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HAPPINESS.

ONE morning in the month of May

I wandered o'er the hill ;
Tho' nature all around was gay,

My heart was heavy still.

Can God, I thought, the just, the great,

These meaner creatures bless, And yet deny to man's estate

The boon of happiness?

Tell me, ye woods, ye smiling plains,

Ye blessed birds around,
In which of nature's wide domains

Can bliss for man be found.

The birds wild caroll'd over head,

The breeze around me blew, And nature's awful chorus said-

No bliss for man she knew.

I question'd love, whose early ray,

So rosy bright appears,
And heard the timid genius say

His light was dimm’d by tears.

I questioned friendship : Friendship sigh'd,

And thus her answer gave-
The few whom fortune never turn'd

Were wither'd in the grave !

I ask'd if vice could bliss bestow ?

Vice boasted loud and well,
But fading from her wither'd brow,

The borrowed rosès fell.

I sought of feeling, if her skill

Could sooth the wounded breast; And found her mourning, faint and still, For others' woes distressed !

I question d virtue : virtue sighed,

No boon could she dispense-
Nor virtue was her name, she cried,

But humble penitence.

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I question'd death--the grisly shade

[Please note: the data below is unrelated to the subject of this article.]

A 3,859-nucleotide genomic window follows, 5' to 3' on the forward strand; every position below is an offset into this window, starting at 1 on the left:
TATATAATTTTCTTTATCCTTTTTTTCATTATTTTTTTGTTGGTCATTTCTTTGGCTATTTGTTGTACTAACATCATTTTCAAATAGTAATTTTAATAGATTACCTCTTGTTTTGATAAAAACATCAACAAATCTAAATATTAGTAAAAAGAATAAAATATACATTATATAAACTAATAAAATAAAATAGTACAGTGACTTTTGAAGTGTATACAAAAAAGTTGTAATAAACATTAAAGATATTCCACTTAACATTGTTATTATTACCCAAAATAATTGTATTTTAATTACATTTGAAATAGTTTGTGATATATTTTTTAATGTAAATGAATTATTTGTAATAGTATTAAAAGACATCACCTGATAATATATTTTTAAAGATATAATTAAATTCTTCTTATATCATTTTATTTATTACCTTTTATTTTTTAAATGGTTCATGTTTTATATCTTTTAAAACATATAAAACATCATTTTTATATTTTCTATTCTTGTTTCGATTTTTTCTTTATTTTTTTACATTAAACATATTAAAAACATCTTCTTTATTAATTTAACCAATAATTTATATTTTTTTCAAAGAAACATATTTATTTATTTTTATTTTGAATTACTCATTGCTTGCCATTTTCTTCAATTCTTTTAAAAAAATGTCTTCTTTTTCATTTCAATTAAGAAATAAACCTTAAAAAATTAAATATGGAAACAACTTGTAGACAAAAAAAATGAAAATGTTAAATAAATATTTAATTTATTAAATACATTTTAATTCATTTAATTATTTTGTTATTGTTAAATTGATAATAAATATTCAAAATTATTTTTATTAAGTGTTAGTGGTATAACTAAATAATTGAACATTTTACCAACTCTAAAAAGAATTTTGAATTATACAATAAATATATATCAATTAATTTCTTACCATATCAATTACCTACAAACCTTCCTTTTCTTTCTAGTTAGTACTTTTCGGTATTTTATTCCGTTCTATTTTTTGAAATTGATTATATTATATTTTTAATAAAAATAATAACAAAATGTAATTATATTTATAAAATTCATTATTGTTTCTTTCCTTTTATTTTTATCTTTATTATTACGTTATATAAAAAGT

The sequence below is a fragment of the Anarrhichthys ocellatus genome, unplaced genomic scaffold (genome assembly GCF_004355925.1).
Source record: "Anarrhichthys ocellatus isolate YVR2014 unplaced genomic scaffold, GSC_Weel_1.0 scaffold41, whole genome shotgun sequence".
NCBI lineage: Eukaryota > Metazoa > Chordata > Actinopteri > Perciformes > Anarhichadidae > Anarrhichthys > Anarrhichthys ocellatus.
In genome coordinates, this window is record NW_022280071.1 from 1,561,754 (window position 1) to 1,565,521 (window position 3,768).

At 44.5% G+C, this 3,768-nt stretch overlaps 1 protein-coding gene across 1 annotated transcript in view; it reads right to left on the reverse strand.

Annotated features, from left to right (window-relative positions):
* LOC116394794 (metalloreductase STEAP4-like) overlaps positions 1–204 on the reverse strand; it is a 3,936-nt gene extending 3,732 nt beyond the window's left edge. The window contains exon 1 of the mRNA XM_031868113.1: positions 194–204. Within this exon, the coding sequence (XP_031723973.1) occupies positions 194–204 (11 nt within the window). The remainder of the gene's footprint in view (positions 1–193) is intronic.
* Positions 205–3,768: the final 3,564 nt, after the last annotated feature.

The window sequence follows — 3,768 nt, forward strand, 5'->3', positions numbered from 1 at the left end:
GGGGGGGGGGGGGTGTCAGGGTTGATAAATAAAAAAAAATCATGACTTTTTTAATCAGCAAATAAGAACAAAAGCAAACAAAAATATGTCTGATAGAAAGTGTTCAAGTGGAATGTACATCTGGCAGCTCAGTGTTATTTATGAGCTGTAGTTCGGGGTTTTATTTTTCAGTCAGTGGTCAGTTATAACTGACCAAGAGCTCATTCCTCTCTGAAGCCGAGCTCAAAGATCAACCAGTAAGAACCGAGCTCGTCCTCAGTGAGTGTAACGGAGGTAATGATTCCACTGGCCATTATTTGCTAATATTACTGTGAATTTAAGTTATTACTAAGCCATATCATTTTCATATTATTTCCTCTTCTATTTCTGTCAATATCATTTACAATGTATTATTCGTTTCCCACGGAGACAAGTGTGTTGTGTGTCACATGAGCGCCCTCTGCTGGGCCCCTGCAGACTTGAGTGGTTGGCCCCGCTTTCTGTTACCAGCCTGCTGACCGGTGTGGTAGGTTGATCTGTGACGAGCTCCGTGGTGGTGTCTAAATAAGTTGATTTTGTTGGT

Relax'd his brow severe-
And I am happiness," he said,

“ If Virtue guides thee here."

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THE MOONLIGHT MARCH.

I SEE them on their winding way,
About their ranks the moonbeams play ;
Their lofty deeds and daring high
Blend with the notes of victory.
And waving arms, and banners bright,
Are glancing in the mellow light:
They're lost—and gone, the moon is past,
The wood's dark shade is o'er them cast ;
And fainter, fainter, fainter still
The march is rising o'er the hill.

Again, again, the pealing drum,
The clashing horn-they come, they come ;
Through rocky pass, o'er wooded steep,
In long and glittering files they sweep.
And nearer, nearer, yet more near,
Their soften'd chorus meets the ear

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Forth, forth, and meet them on their way ;
The trampling hoofs brook no delay;
With thrilling fife and pealing drum,
And clashing horn, they come, they coine.

LINES.

REFLECTED on the lake I love

To see the stars of evening glow; So tranquil in the heavens above,

So restless in the wave below.

Thus heavenly hope is all serene,

But earthly hope, how bright so e'er, Still fluctuates o'er this changing scene,

As false and fleeting as 'tis fair.

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